Spring, M (2013) 'Benjamin Milgrove, the musical 'Toyman' and the 'Guittar' in Bath 1757-1790.' Early Music, 41 (2). pp. 317-329. ISSN 0306-1078
Benjamin Milgrove’s 1762 Forty Lessons for One & Two Guittars, a copy of which has resurfaced recently, was composed in Bath, principally for Milgrove’s newly opened music shop in Stall Street. For much of the 1760s and 70s Benjamin Milgrove (1731–1808) also owned the principal music business in Bath, a business that he then developed into a successful Bath ‘toy-shop’. He was also active as a performer, for example in the city band that played in the Pump Rooms and Assembly Rooms, as well as being a teacher and composer. This article provides new information about Milgrove, examines the contents of the Forty Lessons, places his book in the context of musical life in Bath, and considers it in relation to the other tutors available during the period in which the wire-strung ‘guittar’ was popular. It considers the vogue for the guittar in Bath from the 1750s to the 1780s, through the newspapers that advertised the instrument and its music, and traces the development of Milgrove’s music business and the several moves of premises he made before settling at no.4 Bond Street in 1778.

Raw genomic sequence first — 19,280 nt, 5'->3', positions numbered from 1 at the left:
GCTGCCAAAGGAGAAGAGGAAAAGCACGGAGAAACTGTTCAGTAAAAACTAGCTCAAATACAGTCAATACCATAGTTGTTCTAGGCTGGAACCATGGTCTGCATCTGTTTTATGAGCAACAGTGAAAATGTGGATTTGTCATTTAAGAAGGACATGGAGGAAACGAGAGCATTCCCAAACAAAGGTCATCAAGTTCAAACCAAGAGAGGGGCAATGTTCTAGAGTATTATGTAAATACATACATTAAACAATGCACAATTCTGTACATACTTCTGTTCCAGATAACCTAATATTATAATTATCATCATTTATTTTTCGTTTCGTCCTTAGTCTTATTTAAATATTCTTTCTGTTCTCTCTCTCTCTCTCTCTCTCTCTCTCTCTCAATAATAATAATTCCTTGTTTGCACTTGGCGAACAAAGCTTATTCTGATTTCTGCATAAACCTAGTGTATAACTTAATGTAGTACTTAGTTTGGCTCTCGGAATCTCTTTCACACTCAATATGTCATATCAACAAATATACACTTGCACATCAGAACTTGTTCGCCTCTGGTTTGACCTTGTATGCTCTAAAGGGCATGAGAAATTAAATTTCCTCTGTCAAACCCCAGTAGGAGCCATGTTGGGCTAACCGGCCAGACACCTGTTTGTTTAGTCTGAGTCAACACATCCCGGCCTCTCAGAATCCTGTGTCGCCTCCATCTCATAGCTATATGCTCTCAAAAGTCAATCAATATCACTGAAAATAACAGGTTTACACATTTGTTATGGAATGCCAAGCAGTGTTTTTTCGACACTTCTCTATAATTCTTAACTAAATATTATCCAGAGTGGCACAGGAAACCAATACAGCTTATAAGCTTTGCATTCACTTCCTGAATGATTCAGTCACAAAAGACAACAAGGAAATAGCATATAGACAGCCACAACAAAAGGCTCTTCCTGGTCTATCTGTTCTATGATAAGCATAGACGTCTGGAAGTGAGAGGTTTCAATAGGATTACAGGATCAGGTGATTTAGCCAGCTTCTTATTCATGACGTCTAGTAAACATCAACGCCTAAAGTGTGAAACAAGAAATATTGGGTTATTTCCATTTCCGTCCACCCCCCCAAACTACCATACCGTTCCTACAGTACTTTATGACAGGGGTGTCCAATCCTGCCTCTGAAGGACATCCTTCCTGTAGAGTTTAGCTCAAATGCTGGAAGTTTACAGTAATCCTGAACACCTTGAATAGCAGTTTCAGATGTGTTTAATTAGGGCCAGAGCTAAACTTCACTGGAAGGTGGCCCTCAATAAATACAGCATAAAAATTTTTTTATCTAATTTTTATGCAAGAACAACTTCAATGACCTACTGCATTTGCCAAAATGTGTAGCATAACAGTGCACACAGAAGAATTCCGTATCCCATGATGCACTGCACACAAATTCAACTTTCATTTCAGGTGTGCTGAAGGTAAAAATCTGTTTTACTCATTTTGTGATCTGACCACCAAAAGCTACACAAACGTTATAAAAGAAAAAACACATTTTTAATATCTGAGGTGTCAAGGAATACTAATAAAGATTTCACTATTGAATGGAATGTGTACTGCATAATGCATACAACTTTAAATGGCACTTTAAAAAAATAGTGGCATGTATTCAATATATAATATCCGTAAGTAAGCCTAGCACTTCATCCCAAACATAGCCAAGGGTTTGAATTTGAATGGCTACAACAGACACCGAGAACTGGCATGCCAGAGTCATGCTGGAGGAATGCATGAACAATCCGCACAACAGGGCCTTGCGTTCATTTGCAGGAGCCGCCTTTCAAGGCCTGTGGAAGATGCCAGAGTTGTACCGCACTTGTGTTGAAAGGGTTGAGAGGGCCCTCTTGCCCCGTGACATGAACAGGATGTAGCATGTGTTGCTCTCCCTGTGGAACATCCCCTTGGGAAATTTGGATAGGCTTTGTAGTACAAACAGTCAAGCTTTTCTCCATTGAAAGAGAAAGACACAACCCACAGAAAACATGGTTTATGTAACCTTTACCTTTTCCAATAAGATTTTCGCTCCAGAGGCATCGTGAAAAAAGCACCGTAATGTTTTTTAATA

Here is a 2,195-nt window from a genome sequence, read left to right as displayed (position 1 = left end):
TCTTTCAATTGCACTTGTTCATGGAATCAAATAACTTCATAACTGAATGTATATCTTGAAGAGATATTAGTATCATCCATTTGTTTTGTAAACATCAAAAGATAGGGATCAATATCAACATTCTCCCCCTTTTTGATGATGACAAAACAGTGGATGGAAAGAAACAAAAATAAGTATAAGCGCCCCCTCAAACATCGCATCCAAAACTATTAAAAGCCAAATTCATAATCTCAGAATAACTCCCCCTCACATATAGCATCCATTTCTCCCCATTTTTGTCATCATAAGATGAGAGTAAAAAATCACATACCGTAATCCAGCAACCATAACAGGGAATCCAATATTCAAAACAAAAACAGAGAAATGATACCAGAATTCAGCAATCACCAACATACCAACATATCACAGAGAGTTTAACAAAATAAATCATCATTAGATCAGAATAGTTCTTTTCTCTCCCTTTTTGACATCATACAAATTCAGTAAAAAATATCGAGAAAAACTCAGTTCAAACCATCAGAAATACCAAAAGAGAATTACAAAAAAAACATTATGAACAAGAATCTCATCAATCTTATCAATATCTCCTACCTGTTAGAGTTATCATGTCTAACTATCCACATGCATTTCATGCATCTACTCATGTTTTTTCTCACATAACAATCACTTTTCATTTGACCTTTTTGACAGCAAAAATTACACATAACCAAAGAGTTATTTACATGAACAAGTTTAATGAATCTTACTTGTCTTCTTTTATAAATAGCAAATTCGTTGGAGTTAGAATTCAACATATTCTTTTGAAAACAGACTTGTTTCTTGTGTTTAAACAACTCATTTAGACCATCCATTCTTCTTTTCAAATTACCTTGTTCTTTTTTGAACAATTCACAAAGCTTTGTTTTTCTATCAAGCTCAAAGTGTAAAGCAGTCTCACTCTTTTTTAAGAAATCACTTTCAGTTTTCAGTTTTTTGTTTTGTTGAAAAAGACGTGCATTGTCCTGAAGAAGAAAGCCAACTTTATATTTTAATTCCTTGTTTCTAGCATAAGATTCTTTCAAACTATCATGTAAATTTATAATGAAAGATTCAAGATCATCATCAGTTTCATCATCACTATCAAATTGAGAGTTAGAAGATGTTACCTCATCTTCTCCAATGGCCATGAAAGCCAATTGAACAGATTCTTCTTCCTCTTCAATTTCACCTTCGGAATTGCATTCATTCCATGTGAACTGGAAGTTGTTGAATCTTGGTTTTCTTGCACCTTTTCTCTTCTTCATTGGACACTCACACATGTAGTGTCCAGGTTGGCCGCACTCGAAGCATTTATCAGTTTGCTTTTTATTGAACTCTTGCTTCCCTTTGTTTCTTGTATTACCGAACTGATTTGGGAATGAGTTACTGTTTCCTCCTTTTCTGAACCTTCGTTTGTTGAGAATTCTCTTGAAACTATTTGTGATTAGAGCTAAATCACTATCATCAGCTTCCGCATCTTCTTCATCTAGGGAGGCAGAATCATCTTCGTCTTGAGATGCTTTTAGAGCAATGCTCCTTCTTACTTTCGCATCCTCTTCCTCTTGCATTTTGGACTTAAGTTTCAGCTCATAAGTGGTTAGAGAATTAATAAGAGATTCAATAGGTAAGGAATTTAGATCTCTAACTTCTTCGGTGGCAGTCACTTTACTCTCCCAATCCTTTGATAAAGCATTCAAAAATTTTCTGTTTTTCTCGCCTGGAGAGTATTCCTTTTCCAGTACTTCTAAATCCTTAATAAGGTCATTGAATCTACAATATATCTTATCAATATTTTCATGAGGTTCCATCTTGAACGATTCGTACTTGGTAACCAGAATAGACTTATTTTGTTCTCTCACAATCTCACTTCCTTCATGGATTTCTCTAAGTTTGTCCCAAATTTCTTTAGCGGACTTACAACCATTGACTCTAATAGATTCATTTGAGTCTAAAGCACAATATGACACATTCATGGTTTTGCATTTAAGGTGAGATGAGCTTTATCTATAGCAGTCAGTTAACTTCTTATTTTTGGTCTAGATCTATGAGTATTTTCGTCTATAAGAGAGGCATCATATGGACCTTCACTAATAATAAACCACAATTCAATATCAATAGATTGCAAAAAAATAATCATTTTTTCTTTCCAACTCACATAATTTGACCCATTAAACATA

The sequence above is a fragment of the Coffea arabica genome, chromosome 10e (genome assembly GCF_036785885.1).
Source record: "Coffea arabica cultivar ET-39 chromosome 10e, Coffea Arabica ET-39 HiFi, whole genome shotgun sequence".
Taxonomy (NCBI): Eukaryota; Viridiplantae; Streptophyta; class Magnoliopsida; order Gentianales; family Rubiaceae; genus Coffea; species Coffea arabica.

Also delivered as a paper at the twenty-eighth Annual Conference on Music in 18th Century Britain, November 2012 at the Foundling Museum, London
|Divisions:||College of Liberal Arts|
|Date Deposited:||08 Jul 2013 10:38|
|Last Modified:||29 Apr 2016 14:06|
|Request a change to this item or report an issue|
|Update item (repository staff only)|